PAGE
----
"O! but I feare the fickle freakes," (quoth fhee) "Of fortune false, and oddes of armes in field."


Why, dame," (quoth he) "what oddes can ever bee, Where both doe fight alike, to win or yield?"

"Yea, but," (quoth she) " he beares a charmed shield, And eke enchaunted armes, that none can perce; Ne none can wound the man that does them wield." "Charmd or enchaunted," (anfwerd he then ferce) "I no whitt reck; ne you the like need to reherce.


"But, faire Fideffa, fithens fortunes guile,
Or enimies powre, hath now captived you,
Returne from whence ye came, and rest a while,
Till morrow next that I the Elfe fubdew,
And with Sansfoyes dead dowry you endew."*
"Ay me! that is a double death," (fhe faid)
"With proud foes fight my forrow to renew :
Where ever yet I be, my secret aide

Shall follow you." So, paffing forth, fhe him obaid.

dead dowry you endew.] For endow, the rhyme requiring endew, as Mr. Upton obferves. In other places the poet ufes endew for clothe, invest. See F. Q. iii. viii. 40, v. iii. 20. The word before us may vindicate the tranflation of the Bible from a fuppofed mifprint with which Dr. Johnson charges it: fee Gen. xxx. 20. "And Leah said, God hath endued me with a good dowry." TODD.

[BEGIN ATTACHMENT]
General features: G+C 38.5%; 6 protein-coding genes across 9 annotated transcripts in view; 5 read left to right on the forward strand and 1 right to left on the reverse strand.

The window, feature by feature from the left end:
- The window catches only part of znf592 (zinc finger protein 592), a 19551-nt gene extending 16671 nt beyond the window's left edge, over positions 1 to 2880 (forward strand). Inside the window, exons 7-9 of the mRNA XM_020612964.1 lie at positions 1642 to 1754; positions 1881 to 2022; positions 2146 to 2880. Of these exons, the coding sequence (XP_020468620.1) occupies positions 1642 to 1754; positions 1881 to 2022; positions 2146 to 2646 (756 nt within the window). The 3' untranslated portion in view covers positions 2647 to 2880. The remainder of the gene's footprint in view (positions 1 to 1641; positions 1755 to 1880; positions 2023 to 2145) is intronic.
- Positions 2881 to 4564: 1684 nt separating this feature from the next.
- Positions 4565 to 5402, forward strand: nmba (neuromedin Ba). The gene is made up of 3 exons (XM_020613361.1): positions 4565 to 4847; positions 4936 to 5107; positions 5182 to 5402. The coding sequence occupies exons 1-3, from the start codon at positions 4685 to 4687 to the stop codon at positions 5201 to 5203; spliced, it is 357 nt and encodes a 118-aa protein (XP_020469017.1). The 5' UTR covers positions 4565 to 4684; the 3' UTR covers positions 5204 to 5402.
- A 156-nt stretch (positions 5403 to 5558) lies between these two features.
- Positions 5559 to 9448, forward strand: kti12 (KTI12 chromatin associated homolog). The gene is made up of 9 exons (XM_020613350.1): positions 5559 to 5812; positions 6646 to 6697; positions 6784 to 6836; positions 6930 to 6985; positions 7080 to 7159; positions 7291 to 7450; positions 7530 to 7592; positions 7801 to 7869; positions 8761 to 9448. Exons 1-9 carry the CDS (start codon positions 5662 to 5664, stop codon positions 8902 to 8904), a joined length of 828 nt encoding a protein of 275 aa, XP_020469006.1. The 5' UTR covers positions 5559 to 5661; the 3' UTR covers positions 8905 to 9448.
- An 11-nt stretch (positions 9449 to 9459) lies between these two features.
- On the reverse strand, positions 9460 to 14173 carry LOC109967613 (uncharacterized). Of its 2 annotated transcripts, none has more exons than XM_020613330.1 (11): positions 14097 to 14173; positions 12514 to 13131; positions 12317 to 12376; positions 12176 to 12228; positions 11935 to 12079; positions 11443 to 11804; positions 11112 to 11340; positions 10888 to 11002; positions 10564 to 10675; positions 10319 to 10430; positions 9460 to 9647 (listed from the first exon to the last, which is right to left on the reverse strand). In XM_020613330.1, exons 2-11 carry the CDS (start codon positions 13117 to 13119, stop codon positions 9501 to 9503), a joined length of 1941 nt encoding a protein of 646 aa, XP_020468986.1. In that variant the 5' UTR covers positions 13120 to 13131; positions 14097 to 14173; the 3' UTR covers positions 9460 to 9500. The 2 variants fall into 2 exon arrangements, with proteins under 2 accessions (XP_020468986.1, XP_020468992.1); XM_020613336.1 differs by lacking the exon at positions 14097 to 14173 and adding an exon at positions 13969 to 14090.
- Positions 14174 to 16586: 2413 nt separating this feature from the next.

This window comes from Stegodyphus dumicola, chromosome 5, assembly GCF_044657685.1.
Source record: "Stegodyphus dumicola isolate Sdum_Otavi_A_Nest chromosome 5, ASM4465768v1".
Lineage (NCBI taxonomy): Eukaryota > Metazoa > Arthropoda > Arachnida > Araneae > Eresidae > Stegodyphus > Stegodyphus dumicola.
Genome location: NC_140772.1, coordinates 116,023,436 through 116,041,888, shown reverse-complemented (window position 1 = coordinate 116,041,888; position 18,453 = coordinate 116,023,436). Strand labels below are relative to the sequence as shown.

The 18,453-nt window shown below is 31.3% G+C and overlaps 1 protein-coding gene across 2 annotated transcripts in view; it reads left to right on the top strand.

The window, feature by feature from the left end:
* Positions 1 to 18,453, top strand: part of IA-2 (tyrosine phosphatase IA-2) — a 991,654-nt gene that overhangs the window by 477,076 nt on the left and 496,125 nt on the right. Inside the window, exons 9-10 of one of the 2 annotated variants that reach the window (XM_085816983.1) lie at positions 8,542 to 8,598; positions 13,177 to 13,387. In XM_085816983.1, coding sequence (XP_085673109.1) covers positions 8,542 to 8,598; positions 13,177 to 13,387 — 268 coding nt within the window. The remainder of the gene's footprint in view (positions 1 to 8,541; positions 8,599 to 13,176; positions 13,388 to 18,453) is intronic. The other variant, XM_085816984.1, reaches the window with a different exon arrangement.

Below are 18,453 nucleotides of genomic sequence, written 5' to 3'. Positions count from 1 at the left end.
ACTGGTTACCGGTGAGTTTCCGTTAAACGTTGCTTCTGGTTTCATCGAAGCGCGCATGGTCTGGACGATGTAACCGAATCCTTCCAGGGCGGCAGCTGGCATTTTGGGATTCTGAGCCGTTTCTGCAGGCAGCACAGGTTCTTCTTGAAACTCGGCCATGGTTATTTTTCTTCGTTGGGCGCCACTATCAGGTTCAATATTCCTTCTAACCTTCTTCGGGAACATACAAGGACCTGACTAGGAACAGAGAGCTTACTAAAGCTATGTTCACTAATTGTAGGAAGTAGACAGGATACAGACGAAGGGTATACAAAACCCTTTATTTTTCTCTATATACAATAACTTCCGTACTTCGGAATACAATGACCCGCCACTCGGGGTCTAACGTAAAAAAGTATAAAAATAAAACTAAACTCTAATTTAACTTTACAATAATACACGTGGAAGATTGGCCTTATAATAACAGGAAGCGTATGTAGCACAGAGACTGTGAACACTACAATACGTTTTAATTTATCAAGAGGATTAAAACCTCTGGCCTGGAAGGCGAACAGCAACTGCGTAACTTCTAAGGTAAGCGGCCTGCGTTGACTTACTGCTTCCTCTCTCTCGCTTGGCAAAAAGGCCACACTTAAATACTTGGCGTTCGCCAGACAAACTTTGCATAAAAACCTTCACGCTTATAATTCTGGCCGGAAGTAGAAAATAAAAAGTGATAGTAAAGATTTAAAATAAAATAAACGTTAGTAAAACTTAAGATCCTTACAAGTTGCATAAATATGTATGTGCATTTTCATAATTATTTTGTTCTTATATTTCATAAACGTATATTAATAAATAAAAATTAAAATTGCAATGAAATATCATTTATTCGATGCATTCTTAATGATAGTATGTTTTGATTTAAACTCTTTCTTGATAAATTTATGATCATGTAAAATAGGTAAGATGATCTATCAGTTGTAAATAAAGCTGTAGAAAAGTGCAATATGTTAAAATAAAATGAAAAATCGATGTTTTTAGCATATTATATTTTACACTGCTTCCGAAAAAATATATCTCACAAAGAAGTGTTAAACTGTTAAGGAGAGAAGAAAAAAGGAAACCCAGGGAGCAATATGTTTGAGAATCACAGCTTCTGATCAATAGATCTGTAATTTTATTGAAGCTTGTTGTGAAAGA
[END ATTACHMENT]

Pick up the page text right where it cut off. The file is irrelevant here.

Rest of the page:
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[tent, And is with childe of glorious great inCan never reft, untill it forth have brought Th' eternall brood of glorie excellent. Such reftleffe paffion did all night torment The flaming corage of that Faery knight, Devizing how that doughtie turnament With greatest honour he atchieven might: Still did he wake, and ftill did watch for dawning light.


At laft, the golden Orientall gate"

a At last, the golden Orientall gate, &c.] Spenfer, as Dr. Jortin obferves, here plainly alludes to Pfal. xix. 5.-" In them hath he fet a tabernacle for the fun; which cometh forth as a bridegroom out of his chamber, and rejoiceth as a giant to run his courfe." But our author has ftrangely inverted the circumftances. The Pfalmift alludes to the Jewish custom of the bridegroom being conducted from his chamber at midnight, with folemn pomp, and preceded by a numerous train of torches. This is the illuftration of the admirable Dr. Jackfon, a theologift in the reign of James I: and without it the comparison is of no force or propriety. T. WARTON.